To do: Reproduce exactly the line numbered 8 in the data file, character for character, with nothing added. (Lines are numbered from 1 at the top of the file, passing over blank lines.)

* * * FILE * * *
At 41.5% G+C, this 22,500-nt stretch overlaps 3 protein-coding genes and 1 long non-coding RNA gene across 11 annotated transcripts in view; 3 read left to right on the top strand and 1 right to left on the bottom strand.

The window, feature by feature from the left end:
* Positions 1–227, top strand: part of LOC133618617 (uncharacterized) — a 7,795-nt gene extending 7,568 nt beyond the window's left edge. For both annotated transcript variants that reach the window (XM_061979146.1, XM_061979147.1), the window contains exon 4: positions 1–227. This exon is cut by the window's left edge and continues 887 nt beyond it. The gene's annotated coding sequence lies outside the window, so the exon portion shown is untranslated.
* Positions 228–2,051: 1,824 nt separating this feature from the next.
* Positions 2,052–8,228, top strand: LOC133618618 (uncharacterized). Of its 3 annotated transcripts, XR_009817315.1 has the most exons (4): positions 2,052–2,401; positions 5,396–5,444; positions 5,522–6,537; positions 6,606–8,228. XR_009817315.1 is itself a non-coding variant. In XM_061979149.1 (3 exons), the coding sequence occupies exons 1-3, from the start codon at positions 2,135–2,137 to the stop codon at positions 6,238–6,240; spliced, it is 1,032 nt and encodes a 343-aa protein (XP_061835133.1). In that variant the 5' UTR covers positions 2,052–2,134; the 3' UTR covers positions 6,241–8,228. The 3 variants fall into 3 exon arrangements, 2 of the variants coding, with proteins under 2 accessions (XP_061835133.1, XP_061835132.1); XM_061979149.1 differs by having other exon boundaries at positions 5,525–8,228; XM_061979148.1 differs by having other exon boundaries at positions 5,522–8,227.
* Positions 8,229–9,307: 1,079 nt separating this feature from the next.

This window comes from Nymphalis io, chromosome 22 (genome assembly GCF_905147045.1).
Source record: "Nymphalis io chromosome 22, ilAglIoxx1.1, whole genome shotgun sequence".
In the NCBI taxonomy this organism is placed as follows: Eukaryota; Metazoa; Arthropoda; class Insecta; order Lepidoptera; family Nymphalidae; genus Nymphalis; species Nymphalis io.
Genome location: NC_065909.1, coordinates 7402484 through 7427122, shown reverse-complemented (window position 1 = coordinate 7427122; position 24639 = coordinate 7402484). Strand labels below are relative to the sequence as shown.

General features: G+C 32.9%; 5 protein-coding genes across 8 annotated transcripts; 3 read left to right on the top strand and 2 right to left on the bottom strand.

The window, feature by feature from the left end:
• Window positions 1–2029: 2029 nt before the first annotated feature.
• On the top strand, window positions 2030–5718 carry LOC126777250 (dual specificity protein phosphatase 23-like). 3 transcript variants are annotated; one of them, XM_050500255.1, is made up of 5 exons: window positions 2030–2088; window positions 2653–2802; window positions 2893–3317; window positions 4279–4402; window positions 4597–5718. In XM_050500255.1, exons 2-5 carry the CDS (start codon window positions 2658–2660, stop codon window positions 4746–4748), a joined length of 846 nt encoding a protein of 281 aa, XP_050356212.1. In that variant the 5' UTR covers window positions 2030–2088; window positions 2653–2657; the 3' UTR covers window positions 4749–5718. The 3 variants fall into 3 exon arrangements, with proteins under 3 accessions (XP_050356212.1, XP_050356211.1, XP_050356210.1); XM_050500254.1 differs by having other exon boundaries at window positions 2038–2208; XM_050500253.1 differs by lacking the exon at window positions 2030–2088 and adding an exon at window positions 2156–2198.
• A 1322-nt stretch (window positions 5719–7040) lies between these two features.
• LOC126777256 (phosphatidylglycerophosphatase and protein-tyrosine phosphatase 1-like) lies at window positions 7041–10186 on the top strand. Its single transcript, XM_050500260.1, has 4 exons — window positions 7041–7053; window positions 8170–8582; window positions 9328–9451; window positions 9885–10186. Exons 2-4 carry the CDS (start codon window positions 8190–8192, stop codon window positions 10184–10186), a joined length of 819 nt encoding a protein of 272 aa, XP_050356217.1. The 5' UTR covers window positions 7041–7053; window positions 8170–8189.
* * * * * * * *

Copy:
Source record: "Nymphalis io chromosome 22, ilAglIoxx1.1, whole genome shotgun sequence".